Not long after inventing the wheel man has had an increasing fascination for passing on our menial laborious tasks to anyone or thing other than ourselves. Once slavery was abolished through society in the early millennia attentions were turned to develop mechanical solutions instead. Man tried to play God.
To some degree man succeeded. By creating complex mechanisms and systems capable of performing repetitive arduous tasks; from the first water pumps, the first locomotive and in today’s vast technologically glorious world just about everything.
The last year has seen robots being engineered that can help teach children who have suffered from brain damage to walk again, the KASPAR Robot W/RoboSkin teaches autistic kids interaction, we’ve seen prototypes teach children in schools (in fact this blog caught my eye; Will teachers be replaced by computers?) and at Cambridge University they have developed a machine that can analyse millions of papers in an infinitely shorter period of time than any human can ever expect to achieve.
But where will it stop? Developing technology to aid us in our daily work seems a fantastic idea, but how long before we are entirely replaced by a robotic army?
Somewhere in the US robots have been created to be self-sufficient. Powered by microbial fuel cells, they are programmed with a survival instinct which pre-programs them to prey on all sorts of creepy crawlies and small rodents which they then digest to provide themselves with power.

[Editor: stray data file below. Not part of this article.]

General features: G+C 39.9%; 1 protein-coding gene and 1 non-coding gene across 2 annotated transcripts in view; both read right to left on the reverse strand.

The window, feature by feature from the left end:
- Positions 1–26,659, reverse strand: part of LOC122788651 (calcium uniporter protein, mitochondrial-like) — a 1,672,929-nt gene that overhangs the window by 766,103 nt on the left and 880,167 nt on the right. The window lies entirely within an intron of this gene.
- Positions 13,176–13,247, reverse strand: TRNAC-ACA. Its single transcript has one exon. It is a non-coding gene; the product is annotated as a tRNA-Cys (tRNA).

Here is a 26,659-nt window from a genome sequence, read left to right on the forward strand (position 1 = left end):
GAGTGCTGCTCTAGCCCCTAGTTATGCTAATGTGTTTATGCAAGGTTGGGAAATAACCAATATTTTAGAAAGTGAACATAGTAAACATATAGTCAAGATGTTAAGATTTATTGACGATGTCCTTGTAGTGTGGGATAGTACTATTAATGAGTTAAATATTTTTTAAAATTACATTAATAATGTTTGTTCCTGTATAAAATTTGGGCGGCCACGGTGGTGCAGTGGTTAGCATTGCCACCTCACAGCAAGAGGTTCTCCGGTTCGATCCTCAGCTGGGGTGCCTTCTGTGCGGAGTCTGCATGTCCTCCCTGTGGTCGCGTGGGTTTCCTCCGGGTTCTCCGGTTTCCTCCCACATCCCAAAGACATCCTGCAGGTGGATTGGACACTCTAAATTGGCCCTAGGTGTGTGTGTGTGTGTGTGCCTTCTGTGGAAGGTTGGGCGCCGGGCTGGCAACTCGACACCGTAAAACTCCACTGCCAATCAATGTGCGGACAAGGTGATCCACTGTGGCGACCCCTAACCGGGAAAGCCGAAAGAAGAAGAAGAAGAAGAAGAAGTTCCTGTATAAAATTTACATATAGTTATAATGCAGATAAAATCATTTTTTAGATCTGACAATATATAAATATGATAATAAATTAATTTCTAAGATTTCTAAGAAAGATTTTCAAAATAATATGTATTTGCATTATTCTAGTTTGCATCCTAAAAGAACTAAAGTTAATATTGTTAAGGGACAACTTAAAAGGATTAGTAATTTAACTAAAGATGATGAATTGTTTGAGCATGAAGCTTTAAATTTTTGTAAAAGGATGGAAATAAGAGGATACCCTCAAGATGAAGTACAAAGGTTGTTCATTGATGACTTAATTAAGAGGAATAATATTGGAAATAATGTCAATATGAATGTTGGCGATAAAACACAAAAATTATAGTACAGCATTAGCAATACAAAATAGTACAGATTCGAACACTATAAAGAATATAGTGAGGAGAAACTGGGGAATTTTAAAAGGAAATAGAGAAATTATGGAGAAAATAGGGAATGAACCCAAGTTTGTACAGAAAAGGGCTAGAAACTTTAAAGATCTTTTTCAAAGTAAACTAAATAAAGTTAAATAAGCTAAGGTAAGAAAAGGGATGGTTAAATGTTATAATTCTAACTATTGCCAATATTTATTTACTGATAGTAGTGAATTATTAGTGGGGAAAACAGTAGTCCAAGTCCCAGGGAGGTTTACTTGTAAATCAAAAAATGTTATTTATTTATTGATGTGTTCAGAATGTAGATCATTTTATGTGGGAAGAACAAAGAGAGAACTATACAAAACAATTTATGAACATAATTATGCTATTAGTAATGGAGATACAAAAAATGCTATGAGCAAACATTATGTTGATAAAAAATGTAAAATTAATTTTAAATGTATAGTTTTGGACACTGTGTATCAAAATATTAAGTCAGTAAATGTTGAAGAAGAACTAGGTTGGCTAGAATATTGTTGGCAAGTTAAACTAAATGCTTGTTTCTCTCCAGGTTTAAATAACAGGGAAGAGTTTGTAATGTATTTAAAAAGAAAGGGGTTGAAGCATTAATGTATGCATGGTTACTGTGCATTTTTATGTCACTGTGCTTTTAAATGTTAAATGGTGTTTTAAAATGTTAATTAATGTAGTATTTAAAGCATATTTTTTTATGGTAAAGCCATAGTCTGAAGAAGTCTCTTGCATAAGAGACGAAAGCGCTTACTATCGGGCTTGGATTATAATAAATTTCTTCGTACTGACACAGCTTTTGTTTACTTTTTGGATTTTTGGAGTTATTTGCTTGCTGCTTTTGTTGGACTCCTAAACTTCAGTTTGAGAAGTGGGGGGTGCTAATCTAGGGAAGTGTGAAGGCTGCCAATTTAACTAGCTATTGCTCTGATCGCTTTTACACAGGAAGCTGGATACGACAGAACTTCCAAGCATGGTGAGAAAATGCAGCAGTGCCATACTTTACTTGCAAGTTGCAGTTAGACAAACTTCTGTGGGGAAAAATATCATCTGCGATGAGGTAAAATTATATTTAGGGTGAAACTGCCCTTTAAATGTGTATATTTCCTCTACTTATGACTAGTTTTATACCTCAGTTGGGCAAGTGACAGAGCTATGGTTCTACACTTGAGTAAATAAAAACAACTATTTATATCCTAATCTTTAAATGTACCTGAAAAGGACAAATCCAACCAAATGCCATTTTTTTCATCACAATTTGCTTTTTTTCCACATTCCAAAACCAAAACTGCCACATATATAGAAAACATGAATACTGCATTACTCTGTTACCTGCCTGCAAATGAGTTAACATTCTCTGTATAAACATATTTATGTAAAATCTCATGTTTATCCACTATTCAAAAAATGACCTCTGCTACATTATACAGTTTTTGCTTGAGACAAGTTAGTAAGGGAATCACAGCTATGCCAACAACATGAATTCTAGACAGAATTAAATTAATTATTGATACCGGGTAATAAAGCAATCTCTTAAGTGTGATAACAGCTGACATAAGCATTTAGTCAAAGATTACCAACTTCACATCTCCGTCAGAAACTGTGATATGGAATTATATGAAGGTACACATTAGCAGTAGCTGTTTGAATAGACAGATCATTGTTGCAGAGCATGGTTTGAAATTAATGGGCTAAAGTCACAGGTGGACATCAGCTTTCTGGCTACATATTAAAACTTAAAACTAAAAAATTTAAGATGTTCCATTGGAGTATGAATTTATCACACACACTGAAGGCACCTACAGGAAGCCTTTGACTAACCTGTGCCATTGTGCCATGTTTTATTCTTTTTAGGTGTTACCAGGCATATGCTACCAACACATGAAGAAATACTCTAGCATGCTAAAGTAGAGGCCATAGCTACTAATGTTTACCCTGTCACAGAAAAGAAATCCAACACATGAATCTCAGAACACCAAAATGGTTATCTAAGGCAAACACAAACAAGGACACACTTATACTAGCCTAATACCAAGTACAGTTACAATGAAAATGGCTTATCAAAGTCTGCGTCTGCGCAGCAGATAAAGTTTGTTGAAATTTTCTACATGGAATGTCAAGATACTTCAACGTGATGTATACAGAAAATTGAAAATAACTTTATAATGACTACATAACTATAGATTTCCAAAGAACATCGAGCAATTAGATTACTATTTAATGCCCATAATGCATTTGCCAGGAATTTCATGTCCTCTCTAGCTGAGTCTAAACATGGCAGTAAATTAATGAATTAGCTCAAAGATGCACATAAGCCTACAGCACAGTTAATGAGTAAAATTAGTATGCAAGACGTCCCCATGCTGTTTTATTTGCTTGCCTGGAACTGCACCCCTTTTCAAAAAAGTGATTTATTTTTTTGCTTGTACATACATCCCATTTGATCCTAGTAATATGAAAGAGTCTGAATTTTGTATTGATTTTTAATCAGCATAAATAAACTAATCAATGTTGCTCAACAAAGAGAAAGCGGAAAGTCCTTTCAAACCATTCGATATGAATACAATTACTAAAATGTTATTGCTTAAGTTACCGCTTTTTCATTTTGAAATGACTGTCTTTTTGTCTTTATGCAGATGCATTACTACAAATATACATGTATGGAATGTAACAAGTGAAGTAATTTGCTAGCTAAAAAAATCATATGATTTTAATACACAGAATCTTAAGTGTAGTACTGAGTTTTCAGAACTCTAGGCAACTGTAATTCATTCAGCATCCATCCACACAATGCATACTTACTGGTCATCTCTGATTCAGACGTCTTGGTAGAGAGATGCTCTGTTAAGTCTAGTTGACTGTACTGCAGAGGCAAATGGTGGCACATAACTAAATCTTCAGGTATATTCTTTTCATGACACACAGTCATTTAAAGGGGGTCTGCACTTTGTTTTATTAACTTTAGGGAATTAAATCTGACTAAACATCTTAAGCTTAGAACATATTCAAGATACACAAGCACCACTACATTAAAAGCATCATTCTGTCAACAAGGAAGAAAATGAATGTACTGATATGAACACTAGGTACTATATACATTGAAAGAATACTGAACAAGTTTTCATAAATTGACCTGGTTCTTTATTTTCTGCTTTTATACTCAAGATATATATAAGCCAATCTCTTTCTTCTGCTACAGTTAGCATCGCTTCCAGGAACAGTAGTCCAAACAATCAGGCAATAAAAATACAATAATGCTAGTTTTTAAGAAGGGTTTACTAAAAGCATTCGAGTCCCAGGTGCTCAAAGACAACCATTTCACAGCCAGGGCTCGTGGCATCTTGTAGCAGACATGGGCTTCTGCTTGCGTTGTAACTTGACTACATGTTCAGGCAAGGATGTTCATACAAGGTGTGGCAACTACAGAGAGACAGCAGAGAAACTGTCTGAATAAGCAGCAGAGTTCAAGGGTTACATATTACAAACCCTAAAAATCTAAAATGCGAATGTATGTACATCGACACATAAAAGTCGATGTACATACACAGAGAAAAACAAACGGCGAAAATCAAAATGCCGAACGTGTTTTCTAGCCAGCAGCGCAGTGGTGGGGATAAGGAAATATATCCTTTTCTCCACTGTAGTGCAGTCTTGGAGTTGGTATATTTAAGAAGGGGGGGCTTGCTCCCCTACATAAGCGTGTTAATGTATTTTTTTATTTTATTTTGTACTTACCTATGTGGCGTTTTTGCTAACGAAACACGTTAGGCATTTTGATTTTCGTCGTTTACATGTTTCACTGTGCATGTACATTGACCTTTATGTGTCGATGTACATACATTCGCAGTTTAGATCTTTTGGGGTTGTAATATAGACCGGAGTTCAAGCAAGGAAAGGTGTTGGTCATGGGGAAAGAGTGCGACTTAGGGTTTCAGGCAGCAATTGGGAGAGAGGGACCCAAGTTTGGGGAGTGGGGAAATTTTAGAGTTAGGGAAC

A group of robotics researchers across Europe are working on a project to ascertain whether humanoid bots are able to interact with groups of people in a realistic, anthropomorphic way. They’ve built algorithms that will enable the bots to mimic human actions and emotions. Think about that for a second; if that works we are talking about human looking robots that have adept social skills. Can you imagine them in a room deciphering a conversation from all the background noise and music?
And if that wasn’t enough the future science historians themselves have marked the beginning of the 21st century for the era when robots will take their place beside human scientists.
It’s all quite mind-boggling when you think about it. I remember watching ‘I Robot’ when it came out (admittedly mainly for the Mr Smith eye candy) but realistically, a human and humanoid mixed world could be just around the corner…